PLoS Pathogens 07/2014; 10(7):e1004262. · 8.14 Impact Factor
  • Source
    [Show abstract] [Hide abstract]
    ABSTRACT: Coryneform bacteria constitute an important segment of male urogenital microbiota. They have been generally considered as saprophytes, although some species have been associated with prostatitis as well. At the same time, biofilm infections have been suspected as a cause of prostatitis. To identify a set of coryneform bacteria isolated from semen of either healthy men or prostatitis patients applying different methods to reveal inter-assay variability and to determine their ability of adhesion and biofilm production. Coryneform bacteria were identified by API Coryne 2.0 biochemical identification system and 16S rDNA sequencing using different primer sets. Quantitative assessment of biofilm production was performed using crystal violet binding assay method. The most common species were Corynebacterium seminale, C. minutissimum, and Dermabacter hominis. Altogether 14 species and related genera were found. We observed the best inter-assay agreement when identifying C. seminale. Biofilm was observed in 7 out of 24 strains. The biofilm-producing strains belonged to Arthrobacter cumminsii, Dermabacter hominis, C. minutissimum, and Actinomyces neuii. No differences were found between the strains originating from prostatitis patients and healthy men. Dermabacter hominis strains were more potent biofilm producers than C. seminale strains (p=0.048). We can conclude that a wide variety of coryneform bacteria can be found from the male genital tract, although their exact identification is problematic due to insufficient representation in databases. Nearly one third of the strains are able to form biofilm that may give them an advantage for surviving several host- and treatment-related conditions.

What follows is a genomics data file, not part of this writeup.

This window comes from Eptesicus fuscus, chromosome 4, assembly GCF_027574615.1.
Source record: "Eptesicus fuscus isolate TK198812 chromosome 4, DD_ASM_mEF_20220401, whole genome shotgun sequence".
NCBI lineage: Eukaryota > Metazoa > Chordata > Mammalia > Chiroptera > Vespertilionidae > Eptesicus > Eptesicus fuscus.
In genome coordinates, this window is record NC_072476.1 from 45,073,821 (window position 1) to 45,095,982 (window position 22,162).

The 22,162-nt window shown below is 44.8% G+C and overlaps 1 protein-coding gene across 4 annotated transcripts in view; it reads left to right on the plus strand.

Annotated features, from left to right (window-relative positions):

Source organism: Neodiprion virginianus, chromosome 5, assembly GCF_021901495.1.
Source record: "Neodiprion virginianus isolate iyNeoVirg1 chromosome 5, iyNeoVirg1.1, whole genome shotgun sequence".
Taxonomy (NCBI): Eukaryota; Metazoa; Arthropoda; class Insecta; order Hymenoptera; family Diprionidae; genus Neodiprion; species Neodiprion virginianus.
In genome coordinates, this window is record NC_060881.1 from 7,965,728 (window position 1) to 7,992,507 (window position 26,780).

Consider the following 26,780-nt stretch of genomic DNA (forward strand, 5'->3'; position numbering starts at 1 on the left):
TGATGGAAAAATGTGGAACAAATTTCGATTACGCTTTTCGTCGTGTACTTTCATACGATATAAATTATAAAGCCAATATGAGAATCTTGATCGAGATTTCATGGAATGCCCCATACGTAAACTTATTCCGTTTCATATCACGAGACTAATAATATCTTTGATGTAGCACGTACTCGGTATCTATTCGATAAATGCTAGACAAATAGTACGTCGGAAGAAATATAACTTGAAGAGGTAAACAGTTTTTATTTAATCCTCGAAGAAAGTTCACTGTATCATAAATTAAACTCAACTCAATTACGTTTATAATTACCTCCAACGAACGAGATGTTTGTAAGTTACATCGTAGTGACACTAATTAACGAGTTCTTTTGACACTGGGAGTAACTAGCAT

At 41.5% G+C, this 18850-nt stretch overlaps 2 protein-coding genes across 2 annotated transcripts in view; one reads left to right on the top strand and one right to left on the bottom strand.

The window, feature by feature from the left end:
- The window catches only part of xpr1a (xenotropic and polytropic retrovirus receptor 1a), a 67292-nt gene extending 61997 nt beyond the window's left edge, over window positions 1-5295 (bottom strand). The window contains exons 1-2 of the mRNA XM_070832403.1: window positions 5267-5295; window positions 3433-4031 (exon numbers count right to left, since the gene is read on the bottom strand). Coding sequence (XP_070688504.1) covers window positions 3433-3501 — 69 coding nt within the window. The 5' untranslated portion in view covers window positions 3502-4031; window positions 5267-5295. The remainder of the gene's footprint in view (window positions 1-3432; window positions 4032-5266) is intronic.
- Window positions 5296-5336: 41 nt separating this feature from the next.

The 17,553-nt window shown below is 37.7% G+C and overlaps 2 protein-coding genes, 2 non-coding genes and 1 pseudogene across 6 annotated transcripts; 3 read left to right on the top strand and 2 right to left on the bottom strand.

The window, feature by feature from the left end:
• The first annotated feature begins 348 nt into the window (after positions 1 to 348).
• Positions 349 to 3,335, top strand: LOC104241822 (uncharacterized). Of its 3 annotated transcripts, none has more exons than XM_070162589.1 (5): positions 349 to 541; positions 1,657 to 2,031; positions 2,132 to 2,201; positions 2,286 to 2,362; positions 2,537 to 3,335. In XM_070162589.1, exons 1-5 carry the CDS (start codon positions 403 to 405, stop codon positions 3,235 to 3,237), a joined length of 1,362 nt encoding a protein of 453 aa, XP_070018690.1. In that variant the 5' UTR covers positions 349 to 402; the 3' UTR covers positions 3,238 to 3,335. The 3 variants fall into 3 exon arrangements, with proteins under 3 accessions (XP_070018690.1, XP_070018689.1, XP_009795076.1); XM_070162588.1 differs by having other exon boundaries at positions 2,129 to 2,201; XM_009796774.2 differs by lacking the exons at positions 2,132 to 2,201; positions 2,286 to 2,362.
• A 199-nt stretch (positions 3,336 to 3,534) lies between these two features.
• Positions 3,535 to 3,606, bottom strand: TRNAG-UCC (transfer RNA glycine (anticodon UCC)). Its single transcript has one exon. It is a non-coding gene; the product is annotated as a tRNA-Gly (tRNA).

Microbial Ecology in Health and Disease 01/2014; 25.
  • [Show abstract] [Hide abstract]
    ABSTRACT: While our genomes are essentially static, our microbiomes are inherently dynamic. The microbial communities we harbor in our bodies change throughout our lives due to many factors, including maturation during childhood, alterations in our diets, travel, illnesses, and medical treatments. Moreover, there is mounting evidence that our microbiomes change us, by promoting health through their beneficial actions or by increasing our susceptibility to diseases through a process termed dysbiosis. Recent technological advances are enabling unprecedentedly detailed studies of the dynamics of the microbiota in animal models and human populations. This review will highlight key areas of investigation in the field, including establishment of the microbiota during early childhood, temporal variability of the microbiome in healthy adults, responses of the microbiota to intentional perturbations such as antibiotics and dietary changes, and prospective analyses linking changes in the microbiota to host disease status. Given the importance of computational methods in the field, this review will also discuss issues and pitfalls in the analysis of microbiome time-series data, and explore several promising new directions for mathematical model and algorithm development.
    FEBS letters 02/2014; · 3.54 Impact Factor

Full-text (3 Sources)

Download
123 Downloads
Available from
May 16, 2014